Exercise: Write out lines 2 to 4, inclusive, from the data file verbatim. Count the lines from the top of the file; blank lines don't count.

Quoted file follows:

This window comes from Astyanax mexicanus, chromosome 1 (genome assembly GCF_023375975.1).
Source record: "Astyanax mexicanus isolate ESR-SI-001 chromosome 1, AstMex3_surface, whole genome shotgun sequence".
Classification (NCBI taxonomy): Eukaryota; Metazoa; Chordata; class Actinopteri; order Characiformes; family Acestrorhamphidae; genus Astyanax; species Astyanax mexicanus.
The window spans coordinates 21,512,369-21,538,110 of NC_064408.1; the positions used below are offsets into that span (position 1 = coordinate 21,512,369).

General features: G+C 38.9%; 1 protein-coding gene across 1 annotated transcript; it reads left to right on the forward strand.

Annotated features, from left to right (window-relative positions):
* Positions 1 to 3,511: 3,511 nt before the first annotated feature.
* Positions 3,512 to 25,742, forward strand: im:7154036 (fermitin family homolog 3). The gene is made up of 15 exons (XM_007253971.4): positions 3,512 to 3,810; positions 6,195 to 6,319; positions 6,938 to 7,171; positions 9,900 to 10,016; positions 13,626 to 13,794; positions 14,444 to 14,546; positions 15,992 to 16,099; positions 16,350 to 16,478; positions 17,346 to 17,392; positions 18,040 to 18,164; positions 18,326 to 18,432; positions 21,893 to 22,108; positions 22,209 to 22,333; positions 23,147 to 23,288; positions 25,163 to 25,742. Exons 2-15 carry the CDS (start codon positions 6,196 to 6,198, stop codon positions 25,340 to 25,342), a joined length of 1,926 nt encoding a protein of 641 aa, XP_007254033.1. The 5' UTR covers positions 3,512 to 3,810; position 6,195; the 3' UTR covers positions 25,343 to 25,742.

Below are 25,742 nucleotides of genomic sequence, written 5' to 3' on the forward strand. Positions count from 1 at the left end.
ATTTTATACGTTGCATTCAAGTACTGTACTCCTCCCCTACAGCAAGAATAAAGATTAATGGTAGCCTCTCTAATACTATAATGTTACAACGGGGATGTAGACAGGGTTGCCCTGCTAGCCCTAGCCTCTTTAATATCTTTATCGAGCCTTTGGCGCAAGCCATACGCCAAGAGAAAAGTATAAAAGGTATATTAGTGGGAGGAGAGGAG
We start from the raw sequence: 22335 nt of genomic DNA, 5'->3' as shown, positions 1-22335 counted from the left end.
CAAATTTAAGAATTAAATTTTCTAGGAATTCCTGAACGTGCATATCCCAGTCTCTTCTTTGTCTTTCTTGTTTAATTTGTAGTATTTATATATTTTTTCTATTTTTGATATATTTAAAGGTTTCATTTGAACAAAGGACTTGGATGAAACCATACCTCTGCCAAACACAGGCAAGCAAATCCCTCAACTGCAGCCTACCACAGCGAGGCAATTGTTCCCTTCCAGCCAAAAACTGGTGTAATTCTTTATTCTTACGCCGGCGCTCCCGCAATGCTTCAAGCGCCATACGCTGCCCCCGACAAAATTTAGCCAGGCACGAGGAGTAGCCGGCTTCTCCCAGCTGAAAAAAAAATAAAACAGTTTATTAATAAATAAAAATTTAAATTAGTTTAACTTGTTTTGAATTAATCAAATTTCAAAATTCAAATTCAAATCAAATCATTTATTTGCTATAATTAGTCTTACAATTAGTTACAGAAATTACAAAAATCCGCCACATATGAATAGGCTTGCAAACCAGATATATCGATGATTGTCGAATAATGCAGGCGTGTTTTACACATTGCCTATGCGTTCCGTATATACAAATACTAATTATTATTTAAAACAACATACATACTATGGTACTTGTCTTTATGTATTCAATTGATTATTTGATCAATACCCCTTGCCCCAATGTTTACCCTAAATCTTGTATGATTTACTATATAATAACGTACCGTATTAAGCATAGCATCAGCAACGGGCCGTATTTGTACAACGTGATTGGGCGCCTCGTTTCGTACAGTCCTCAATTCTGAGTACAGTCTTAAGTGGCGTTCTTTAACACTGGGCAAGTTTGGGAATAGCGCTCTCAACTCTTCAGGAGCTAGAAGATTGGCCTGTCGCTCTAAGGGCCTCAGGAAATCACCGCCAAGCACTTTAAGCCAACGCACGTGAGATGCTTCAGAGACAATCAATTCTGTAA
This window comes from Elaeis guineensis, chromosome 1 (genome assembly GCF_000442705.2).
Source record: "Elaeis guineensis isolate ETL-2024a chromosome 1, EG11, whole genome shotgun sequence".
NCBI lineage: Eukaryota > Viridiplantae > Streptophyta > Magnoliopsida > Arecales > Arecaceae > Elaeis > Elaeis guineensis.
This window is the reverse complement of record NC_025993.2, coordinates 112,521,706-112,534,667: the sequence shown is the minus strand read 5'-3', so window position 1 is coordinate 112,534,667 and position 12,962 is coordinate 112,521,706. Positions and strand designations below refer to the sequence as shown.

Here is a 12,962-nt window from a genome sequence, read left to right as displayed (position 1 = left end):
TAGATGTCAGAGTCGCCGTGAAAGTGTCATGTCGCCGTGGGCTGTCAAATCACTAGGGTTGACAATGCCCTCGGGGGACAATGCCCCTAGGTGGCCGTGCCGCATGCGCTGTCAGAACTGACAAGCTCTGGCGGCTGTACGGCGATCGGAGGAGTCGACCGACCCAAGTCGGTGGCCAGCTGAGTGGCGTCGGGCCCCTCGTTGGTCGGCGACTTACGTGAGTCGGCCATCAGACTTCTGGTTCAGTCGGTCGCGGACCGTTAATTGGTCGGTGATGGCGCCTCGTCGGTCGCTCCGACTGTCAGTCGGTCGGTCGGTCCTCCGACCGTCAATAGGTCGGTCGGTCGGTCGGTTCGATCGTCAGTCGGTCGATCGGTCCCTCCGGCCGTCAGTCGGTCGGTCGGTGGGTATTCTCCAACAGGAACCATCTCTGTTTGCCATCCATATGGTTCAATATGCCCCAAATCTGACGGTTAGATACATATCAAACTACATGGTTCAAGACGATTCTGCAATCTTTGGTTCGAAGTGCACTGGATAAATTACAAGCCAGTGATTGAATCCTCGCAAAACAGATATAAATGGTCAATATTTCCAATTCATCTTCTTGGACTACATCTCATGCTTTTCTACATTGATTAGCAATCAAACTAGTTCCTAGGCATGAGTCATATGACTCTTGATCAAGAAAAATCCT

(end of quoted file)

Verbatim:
Source record: "Astyanax mexicanus isolate ESR-SI-001 chromosome 1, AstMex3_surface, whole genome shotgun sequence".
Classification (NCBI taxonomy): Eukaryota; Metazoa; Chordata; class Actinopteri; order Characiformes; family Acestrorhamphidae; genus Astyanax; species Astyanax mexicanus.
The window spans coordinates 21,512,369-21,538,110 of NC_064408.1; the positions used below are offsets into that span (position 1 = coordinate 21,512,369).